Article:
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Thursday, October 31, 2013

Red Sox Complete an Incredible Turnaround in 1 season, Capturing Their 8th World Series Title

If you had told me in 2003 right after the Red Sox lost in heartbreaking fashion to the Yankees in Game 7 of the ALCS that the next year they'd win the World Series (for the first time in 86 years) then twice more in the next decade, I would have laughed for about an hour. Tonight was one of those special moments that sports singularly provides as Boston beat St. Louis 6-1 in Game 6 of the 2013 World Series to win the series 4-2. They are the first team in MLB to win three titles in the 21st century.

The Cardinals finally figured out they didn't have to pitch to David Ortiz, he walked in four out of five plate appearances (two intentionally) but still scored two runs and picked up the World Series MVP trophy. John Farrell became only the sixth manager in MLB history to win a title in his first year with a club (last one ironically was Terry Francona here in 2004). Red Sox became only the second team in MLB history (Twins, 1991) to finish in last place in their division one season then win the World Series the following season.

This was the first time since 1918 that the Red Sox had won the title at Fenway Park, giving the night some legit historical significance. Red Sox also became the first team in MLB to win three times in the past decade and this was their eighth title in franchise history. You can't help but be astounded at how much changed in one season: Boston was the worst team in the AL in 2012 and now they're back on top for the eighth Boston sports title since 2000 (3 for Patriots and Red Sox; 1 for Bruins and Celtics).

The easy storyline is John Lackey (6.2 innings, 1 earned run, 9 hits, 5 strikeouts, 1 walk) who picked up the clinching win. I think that's well established by now so I'd rather focus on Koji Uehara getting the last three outs in a 1-2-3 9th capping his insane run as Boston's closer. You want more unlikely heroes? How about Stephen Drew (2 hits) hitting a solo homer and Shane Victorino driving in four runs after he missed Games 4 and 5 with back problems.

Michael Wacha is a great young pitcher, one of the best in MLB, but his magic carpet ride came to a screeching halt as he allowed six earned runs in 3.2 innings. Boston actually scored all the runs they needed on Victorino's bases-loaded double in the third to make it 3-0. The Red Sox tacked on three more runs in the fourth on Drew's solo homer into their bullpen, Mike Napoli's RBI single and an RBI single by Victorino. In past years, you'd worry about something bad happening to the Red Sox but I have to admit that once they got up five or six runs, I was very confident that it was all but over.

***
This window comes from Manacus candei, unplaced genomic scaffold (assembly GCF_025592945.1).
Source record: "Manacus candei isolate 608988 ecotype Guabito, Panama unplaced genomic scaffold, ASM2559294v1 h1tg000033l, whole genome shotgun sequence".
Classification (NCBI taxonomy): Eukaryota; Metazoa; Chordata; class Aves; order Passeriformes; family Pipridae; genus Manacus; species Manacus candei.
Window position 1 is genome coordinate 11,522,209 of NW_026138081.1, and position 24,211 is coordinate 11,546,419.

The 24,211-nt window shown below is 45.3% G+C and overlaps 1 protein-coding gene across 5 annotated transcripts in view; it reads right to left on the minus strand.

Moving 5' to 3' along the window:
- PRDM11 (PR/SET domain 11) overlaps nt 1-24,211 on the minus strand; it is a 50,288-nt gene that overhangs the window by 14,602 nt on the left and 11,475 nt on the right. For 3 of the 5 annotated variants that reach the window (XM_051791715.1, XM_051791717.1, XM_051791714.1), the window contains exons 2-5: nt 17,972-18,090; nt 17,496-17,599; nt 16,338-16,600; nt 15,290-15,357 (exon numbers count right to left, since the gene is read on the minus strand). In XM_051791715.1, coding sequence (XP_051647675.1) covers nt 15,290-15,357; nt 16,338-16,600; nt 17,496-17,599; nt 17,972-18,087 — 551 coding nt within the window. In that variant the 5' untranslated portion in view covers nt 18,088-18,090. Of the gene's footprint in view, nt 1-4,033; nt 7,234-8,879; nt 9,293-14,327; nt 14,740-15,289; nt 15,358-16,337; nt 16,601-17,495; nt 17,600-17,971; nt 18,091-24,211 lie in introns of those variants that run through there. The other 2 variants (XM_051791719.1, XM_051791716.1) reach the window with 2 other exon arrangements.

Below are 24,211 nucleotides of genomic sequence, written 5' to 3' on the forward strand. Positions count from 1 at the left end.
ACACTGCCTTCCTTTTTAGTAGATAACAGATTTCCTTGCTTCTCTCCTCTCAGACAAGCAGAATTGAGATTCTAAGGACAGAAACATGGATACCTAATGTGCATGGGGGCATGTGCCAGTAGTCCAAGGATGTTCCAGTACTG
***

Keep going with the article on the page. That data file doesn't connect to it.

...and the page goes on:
In probably his last game for the Red Sox, Jacoby Ellsbury was 2 for 4 with a double, walk and two runs scored. St. Louis' only real chance to threaten (or at least make it interesting) came in the bottom of the seventh, Junichi Tazawa came in with the bases loaded and two outs but he got one-legged Allen Craig to ground to first. Did you know his foot was hurt? The only run for the Cardinals came on Carlos Beltran's RBI single earlier in the seventh.

Rookie Brandon Workman had a 1-2-3 eighth which set the table for Uehara's last appearance of the season. Fittingly, this incredible journey ended with him striking out Matt Carpenter (3 for 5, double) to end it.

Every championship is different and I hate to compare them; you have to appreciate each one and I think we will certainly do that after all the garbage and drama of the last few seasons on Yawkey Way. 2004 is what everyone will always remember for obvious reasons, 2007 was complete domination and this year was about restoring pride in this beloved team. Mission accomplished, what else can you say? The Red Sox exceeded all expectations except their own, they were a likable team that had fun playing baseball and enjoyed being around each other. What more do you want? Enjoy the parade on Saturday.

UPDATE 11/2: The Red Sox picked up Jon Lester's option for 2014 ($13 million) and declined Matt Thornton's.

UPDATE 11/4: Boston made qualifying offers (1 year, $14 million) to Jacoby Ellsbury, Mike Napoli and Stephen Drew. They didn't make offers to Jarrod Saltalamacchia, Joel Hanrahan and John McDonald so they are free agents that can sign with any team and that club doesn't have to give up a draft pick.

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